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Markets React to Italian Turmoil, Federal Reserve to Keep Interest Rates Steady

he collapse of the proposed Italian government with President Mattarella’s veto of proposed financial minister Savona dented confidence throughout markets worldwide. Italy’s return to the polls after only four months points to a stronger, joint populist government. Both populist parties, the League and 5 Star Movement, are expected to take a more significant share of parliamentary seats than they did in March. The League and 5 Star Movement voice anti-EU, anti-Euro views, causing many to fear a possible Italian exit from the Eurozone.

 

In the aftermath of this weekends Italian drama, US yields are down to their lowest since the announcement of Brexit. On Tuesday afternoon, the ten-year treasury yield dropped roughly 15 points to 2.77 percent. More troubling was the reversal of the yield curve, which has short-term rates higher than long-term rates. A metric that is considered a warning sign of a coming recession

 

On Tuesday the S&P 500 financial sector declined 500 points or 3.4 percent while the Dow toppled 400 points. This drop was mirrored overseas as European stocks across the continent continuing a run-off spurred by the news coming out of Italy. With market uncertainty high, the US Federal Reserve was seen as unlikely to raise interest rates in June. A huge turn around from what last week was seen as a certainty. The increasing stress on the market has led investors to wonder if the Reserve will meet its projection of three interest hikes this year.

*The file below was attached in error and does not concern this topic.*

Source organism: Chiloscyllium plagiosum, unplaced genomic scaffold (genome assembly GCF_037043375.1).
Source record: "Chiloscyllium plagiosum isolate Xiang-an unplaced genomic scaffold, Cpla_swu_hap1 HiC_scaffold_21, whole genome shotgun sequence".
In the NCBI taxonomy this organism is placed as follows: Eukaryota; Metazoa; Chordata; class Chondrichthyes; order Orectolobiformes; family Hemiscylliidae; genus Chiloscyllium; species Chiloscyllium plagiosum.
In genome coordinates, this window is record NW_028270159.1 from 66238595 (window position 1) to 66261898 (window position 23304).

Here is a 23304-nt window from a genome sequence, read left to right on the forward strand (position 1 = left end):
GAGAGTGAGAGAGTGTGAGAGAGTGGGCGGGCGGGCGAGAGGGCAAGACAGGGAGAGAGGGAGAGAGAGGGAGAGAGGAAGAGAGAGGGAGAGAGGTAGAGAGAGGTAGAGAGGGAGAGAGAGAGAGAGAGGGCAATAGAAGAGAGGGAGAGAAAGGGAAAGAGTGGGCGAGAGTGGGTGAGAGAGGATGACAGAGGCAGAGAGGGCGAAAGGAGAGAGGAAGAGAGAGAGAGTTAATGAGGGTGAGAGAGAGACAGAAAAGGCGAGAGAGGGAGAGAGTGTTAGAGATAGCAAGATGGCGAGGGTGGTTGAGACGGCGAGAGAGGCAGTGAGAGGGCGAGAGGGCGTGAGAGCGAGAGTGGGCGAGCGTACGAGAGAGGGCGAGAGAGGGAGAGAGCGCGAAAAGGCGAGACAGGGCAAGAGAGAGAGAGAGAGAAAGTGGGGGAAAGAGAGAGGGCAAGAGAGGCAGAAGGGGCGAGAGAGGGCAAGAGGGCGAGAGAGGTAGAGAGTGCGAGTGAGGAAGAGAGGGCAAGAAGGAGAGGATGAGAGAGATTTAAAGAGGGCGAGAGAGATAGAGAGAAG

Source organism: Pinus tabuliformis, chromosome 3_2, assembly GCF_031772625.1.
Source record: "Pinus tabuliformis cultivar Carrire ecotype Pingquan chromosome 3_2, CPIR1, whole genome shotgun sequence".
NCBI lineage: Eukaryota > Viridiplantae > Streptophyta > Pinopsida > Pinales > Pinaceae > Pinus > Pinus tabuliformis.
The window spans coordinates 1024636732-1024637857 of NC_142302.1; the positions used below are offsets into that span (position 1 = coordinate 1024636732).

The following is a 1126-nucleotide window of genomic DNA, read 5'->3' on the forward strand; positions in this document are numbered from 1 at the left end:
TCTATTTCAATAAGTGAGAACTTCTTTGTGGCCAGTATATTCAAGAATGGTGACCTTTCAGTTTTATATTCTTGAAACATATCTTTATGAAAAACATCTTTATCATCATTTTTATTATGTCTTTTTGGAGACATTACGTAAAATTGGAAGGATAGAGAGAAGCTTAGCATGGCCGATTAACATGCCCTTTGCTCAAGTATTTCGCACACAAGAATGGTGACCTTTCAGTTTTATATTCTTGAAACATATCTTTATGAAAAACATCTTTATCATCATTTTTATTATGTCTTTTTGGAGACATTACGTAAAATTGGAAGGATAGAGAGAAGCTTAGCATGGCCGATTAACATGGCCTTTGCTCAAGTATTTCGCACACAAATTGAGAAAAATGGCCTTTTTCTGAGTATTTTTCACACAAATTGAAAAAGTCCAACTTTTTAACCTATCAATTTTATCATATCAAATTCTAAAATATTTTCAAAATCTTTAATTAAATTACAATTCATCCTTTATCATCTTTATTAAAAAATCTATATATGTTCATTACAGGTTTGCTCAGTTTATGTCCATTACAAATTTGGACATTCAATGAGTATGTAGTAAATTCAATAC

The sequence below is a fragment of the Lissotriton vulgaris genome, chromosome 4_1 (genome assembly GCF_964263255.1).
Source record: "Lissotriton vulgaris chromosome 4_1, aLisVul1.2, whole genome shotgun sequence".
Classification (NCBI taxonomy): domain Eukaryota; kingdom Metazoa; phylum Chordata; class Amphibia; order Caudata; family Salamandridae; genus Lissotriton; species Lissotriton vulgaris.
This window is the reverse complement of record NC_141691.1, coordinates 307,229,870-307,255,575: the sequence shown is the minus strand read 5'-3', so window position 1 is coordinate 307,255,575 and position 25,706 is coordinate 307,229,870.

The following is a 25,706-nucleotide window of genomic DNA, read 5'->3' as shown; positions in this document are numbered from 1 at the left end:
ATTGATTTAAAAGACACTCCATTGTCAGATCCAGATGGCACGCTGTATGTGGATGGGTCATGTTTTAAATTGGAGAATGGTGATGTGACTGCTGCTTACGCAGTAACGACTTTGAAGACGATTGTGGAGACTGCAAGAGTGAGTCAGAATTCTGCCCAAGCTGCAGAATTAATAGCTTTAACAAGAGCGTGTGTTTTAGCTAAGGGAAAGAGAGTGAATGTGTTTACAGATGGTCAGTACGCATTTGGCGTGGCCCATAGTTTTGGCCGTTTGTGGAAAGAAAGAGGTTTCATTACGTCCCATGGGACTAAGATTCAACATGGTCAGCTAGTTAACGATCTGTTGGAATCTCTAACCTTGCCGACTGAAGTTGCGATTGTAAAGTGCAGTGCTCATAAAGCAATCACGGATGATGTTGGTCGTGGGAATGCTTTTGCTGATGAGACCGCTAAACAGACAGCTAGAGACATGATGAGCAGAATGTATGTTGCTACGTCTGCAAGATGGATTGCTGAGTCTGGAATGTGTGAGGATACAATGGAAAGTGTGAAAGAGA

Analyst Jordi Visser explained since an Italy exit from the Euro is unlikely, this drop in stock was seen as a result of positioning, with Hedge Funds caught off guard by an unexpected rise in US Treasury yields. By noon on Wednesday, Visser’s comment were backed up as the S&P 500 had shown a slight rebound of 200 points that was echoed in US stocks. In Europe, Italy’s FTSE MIB was back up 2 percent while Germany’s Bayer was up 4 percent at close.